[ skip to content ]

Bioelectrics News

R21 Grant Awarded by NIH NIBIB to CBE Interdisciplinary Team

sxiao-shu-xiao Dr. Andrei G. Pakhomov

A two-PI project, "Picosecond Pulse Technology for Non-Invasive Electrostimulation," has been awarded by the NIH to Drs. Shu Xiao and Andrei Pakhomov of CBE. The project started 3/01/14 and will last two years, bringing in a total of $393,393 to the ODU team.

This project will focus on the feasibility of non-invasive neurostimulation with picosecond electric fields. This technology can be used for diseases where conventional pharmacological approaches become ineffective, such as in treating refractory pain, Parkinson disease, and dystonia. This new approach is intended to improve the precision of stimulation beyond the limits provided by current technologies.

Electric stimulation of cells and tissues is the basis of diverse medical treatments. However, stimulation of deep structures is usually invasive and relies on electrodes that are inserted or permanently implanted into the body. Transcranial magnetic stimulation (TMS) is an example of a non-invasive technology, but its penetration depth and precision are limited. Thus far, deep-penetrating but non-invasive electrostimulation has not been possible. However, recent developments in picosecond pulse technology offer an opportunity to overcome physical limitations and to deliver electric stimuli deep into the human body without using electrodes. We propose to employ intense picosecond-duration electric pulses (psEP) as a substitute for conventional electric stimulation with longer (micro- and millisecond) pulses. Instead of electrodes, psEP can be delivered by ultrawideband antennas in the form of electromagnetic waves, and focused at a depth in the human body without insertion of electrodes. Computer simulations predict significantly deeper penetration and better focusing of 200-ps pulses in comparison with TMS. Also, we have assembled and tested a prototype of an in vitro psEP exposure system and, for the first time, were able to demonstrate that 200-ps EP can indeed evoke action potentials in cultured neurons.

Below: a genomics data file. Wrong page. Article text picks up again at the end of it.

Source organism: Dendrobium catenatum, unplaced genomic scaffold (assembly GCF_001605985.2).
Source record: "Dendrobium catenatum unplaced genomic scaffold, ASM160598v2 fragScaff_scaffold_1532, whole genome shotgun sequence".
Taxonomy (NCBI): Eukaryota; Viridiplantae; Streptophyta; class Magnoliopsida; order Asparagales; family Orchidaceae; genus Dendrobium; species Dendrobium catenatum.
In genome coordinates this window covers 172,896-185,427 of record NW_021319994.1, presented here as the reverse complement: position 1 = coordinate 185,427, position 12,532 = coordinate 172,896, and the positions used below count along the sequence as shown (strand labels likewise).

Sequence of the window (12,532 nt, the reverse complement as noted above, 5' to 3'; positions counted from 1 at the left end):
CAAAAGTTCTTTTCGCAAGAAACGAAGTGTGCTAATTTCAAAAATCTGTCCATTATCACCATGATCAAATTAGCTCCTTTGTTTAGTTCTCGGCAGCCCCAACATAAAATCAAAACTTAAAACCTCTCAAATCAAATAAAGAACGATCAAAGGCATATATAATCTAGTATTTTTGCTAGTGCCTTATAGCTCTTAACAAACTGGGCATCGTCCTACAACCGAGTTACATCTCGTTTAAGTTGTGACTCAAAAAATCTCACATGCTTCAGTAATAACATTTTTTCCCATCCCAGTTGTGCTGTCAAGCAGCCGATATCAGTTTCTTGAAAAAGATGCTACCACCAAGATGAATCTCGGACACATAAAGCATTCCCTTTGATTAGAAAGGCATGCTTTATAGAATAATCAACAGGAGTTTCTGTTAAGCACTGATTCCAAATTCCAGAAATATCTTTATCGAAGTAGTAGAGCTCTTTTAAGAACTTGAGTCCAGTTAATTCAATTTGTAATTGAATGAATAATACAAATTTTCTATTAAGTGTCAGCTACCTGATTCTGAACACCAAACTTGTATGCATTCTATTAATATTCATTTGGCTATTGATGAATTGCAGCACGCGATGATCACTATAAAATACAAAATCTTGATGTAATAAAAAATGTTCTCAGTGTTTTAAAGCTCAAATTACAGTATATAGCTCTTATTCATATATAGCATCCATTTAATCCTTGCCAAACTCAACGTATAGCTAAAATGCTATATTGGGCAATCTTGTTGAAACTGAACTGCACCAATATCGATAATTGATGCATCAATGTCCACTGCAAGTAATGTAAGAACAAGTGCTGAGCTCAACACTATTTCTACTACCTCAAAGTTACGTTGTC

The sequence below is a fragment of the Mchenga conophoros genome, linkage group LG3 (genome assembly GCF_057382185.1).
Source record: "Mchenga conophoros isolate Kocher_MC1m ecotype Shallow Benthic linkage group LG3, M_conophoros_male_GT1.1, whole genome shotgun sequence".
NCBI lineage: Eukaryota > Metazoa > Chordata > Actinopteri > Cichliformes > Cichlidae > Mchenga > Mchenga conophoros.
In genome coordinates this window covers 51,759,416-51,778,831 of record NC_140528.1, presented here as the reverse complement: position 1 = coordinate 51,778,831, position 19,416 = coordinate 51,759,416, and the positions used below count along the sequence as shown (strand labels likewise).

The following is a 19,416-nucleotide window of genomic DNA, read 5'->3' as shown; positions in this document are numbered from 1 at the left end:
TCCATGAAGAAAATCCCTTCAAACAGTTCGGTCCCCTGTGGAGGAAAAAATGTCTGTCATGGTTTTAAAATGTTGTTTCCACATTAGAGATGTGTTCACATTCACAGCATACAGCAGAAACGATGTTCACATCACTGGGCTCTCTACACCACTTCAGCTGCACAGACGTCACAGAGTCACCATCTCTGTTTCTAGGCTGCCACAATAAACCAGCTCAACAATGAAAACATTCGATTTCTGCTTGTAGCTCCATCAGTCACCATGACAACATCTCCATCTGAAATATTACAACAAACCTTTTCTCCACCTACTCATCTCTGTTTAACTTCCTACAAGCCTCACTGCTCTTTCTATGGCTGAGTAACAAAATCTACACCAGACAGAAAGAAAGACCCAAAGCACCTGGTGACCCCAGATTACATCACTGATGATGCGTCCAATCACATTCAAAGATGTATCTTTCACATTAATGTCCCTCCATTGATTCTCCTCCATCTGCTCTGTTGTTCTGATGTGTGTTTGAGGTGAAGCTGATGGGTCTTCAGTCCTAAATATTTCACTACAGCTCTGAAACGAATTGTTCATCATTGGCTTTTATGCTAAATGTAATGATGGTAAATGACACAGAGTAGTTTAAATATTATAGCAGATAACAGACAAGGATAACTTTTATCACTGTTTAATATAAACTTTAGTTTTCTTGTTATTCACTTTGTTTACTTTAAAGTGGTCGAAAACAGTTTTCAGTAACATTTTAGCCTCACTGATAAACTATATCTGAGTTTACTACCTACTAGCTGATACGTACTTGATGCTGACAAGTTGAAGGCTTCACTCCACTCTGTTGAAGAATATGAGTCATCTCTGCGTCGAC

This interdisciplinary project combines an engineering effort to develop and characterize psEP exposure systems with biological analyses of the efficiency and safety of electrostimulation by psEP. Specifically, this project consists of five Aims intended to 1) develop a microscopy- and patch clamp compatible system for psEP studies in vitro, 2) perform high-resolution computer simulations of psEP delivery in a realistic human head model, 3) quantify electrostimulation parameters in vitro for single pulses and trains of 200-ps pulses, 4) analyze Ca2+ dynamics in psEP-treated excitable and non-excitable cells, and 5) determine the safety margin between stimulatory effects and cell damage. This study will provide guidance for engineering of a high voltage picosecond pulser and antenna for deep-brain stimulation. It will also lay the ground for first in vivo trials of non-invasive psEP electrostimulation.